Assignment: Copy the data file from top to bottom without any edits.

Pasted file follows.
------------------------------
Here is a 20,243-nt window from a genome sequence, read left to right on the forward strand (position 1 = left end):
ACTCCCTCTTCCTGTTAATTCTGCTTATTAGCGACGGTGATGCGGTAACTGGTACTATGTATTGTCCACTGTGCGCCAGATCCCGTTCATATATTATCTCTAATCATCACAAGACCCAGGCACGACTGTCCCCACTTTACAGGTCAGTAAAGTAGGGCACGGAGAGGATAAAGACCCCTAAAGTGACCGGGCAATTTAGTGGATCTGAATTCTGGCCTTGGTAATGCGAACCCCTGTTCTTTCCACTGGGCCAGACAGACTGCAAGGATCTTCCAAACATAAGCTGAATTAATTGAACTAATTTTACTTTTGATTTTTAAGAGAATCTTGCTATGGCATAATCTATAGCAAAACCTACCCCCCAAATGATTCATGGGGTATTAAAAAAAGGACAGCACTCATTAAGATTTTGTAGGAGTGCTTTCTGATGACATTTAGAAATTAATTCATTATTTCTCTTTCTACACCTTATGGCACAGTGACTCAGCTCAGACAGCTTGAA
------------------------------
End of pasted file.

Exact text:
Here is a 20,243-nt window from a genome sequence, read left to right on the forward strand (position 1 = left end):
ACTCCCTCTTCCTGTTAATTCTGCTTATTAGCGACGGTGATGCGGTAACTGGTACTATGTATTGTCCACTGTGCGCCAGATCCCGTTCATATATTATCTCTAATCATCACAAGACCCAGGCACGACTGTCCCCACTTTACAGGTCAGTAAAGTAGGGCACGGAGAGGATAAAGACCCCTAAAGTGACCGGGCAATTTAGTGGATCTGAATTCTGGCCTTGGTAATGCGAACCCCTGTTCTTTCCACTGGGCCAGACAGACTGCAAGGATCTTCCAAACATAAGCTGAATTAATTGAACTAATTTTACTTTTGATTTTTAAGAGAATCTTGCTATGGCATAATCTATAGCAAAACCTACCCCCCAAATGATTCATGGGGTATTAAAAAAAGGACAGCACTCATTAAGATTTTGTAGGAGTGCTTTCTGATGACATTTAGAAATTAATTCATTATTTCTCTTTCTACACCTTATGGCACAGTGACTCAGCTCAGACAGCTTGAA